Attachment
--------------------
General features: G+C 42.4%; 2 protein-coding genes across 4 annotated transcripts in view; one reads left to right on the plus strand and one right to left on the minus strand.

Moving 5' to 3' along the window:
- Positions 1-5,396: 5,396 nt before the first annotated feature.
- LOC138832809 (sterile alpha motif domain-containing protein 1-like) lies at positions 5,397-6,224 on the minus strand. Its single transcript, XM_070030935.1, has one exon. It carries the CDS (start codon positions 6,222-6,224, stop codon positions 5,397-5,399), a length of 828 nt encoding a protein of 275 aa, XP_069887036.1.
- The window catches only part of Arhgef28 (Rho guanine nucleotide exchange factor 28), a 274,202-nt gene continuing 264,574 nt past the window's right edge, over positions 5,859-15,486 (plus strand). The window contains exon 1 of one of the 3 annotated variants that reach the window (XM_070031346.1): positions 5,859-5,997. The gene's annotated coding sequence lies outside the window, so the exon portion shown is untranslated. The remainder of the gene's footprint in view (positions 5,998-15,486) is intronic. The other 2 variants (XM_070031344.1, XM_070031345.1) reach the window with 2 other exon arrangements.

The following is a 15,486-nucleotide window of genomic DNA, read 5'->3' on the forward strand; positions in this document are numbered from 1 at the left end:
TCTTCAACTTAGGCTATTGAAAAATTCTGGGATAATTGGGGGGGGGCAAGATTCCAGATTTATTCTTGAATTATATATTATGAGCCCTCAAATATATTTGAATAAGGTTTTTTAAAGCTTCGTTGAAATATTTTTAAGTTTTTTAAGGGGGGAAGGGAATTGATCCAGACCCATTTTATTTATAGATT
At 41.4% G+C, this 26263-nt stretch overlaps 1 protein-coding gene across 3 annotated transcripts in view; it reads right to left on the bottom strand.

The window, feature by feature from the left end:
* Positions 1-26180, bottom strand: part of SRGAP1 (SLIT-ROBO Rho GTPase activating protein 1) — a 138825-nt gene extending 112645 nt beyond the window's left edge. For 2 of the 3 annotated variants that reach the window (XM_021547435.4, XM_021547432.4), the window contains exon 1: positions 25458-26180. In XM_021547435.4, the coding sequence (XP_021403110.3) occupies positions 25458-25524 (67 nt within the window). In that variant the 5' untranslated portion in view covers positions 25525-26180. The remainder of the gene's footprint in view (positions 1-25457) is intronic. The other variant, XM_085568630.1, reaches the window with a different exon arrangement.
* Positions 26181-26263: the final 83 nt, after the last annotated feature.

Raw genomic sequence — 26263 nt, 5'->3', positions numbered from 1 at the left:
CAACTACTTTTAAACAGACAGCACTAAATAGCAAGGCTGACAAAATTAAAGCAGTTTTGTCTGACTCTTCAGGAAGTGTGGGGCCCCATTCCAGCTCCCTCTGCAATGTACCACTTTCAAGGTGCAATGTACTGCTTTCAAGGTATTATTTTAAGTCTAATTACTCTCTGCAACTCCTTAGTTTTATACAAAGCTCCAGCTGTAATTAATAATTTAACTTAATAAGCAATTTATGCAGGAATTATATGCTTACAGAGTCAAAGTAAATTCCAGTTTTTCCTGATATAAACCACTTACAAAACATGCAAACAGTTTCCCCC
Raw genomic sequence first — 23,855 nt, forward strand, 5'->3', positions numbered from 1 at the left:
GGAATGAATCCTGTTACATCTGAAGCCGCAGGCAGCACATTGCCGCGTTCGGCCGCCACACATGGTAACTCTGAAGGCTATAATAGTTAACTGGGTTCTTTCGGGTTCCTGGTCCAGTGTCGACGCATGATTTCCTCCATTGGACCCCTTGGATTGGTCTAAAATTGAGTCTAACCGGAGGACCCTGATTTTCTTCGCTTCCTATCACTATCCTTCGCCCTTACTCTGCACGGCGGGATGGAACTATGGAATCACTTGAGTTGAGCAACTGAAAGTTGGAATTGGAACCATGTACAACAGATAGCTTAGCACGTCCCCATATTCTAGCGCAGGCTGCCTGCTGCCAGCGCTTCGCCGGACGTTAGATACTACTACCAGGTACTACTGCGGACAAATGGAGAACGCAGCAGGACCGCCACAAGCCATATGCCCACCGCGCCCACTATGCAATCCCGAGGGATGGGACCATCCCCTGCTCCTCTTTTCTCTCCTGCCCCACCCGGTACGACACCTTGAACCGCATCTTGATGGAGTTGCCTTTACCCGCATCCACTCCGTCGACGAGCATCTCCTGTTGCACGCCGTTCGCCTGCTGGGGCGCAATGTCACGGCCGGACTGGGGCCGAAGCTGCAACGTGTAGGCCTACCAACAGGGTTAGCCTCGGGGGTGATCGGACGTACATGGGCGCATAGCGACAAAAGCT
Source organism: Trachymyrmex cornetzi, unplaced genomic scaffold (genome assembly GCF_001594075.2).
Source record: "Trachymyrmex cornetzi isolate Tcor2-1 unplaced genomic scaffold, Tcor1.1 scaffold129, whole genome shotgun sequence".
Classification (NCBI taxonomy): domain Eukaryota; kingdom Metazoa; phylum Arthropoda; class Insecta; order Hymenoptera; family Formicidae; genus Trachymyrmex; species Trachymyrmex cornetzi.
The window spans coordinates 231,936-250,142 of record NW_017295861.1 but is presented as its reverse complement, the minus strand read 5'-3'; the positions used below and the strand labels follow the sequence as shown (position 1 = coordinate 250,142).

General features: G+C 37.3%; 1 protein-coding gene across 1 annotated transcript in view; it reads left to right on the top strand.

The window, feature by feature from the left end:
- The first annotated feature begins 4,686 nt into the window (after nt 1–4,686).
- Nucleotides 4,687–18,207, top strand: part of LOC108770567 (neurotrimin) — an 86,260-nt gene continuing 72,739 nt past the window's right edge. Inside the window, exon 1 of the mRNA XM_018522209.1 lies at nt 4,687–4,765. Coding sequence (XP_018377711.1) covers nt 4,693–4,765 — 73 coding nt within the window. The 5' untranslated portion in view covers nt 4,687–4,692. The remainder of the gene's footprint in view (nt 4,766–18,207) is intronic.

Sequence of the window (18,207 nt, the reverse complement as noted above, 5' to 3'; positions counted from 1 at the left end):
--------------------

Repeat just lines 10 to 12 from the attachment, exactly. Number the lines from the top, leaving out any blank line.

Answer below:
* Positions 1-26180, bottom strand: part of SRGAP1 (SLIT-ROBO Rho GTPase activating protein 1) — a 138825-nt gene extending 112645 nt beyond the window's left edge. For 2 of the 3 annotated variants that reach the window (XM_021547435.4, XM_021547432.4), the window contains exon 1: positions 25458-26180. In XM_021547435.4, the coding sequence (XP_021403110.3) occupies positions 25458-25524 (67 nt within the window). In that variant the 5' untranslated portion in view covers positions 25525-26180. The remainder of the gene's footprint in view (positions 1-25457) is intronic. The other variant, XM_085568630.1, reaches the window with a different exon arrangement.
* Positions 26181-26263: the final 83 nt, after the last annotated feature.

Raw genomic sequence — 26263 nt, 5'->3', positions numbered from 1 at the left: